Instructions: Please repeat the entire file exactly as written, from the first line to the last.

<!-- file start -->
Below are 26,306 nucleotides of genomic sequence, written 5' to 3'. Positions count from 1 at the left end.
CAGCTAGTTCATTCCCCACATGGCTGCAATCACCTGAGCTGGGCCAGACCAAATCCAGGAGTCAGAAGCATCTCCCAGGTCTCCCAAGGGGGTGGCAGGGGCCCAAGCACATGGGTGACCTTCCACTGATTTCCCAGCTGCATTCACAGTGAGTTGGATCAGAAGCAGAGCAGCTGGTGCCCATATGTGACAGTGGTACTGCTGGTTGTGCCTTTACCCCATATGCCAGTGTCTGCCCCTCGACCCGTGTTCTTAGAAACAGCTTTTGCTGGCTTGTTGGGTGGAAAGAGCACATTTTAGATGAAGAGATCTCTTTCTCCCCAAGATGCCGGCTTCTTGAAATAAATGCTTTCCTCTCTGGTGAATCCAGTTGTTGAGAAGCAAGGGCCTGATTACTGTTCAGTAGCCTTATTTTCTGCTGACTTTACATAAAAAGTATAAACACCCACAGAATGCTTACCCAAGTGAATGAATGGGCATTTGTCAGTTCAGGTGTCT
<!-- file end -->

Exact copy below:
Below are 26,306 nucleotides of genomic sequence, written 5' to 3'. Positions count from 1 at the left end.
CAGCTAGTTCATTCCCCACATGGCTGCAATCACCTGAGCTGGGCCAGACCAAATCCAGGAGTCAGAAGCATCTCCCAGGTCTCCCAAGGGGGTGGCAGGGGCCCAAGCACATGGGTGACCTTCCACTGATTTCCCAGCTGCATTCACAGTGAGTTGGATCAGAAGCAGAGCAGCTGGTGCCCATATGTGACAGTGGTACTGCTGGTTGTGCCTTTACCCCATATGCCAGTGTCTGCCCCTCGACCCGTGTTCTTAGAAACAGCTTTTGCTGGCTTGTTGGGTGGAAAGAGCACATTTTAGATGAAGAGATCTCTTTCTCCCCAAGATGCCGGCTTCTTGAAATAAATGCTTTCCTCTCTGGTGAATCCAGTTGTTGAGAAGCAAGGGCCTGATTACTGTTCAGTAGCCTTATTTTCTGCTGACTTTACATAAAAAGTATAAACACCCACAGAATGCTTACCCAAGTGAATGAATGGGCATTTGTCAGTTCAGGTGTCT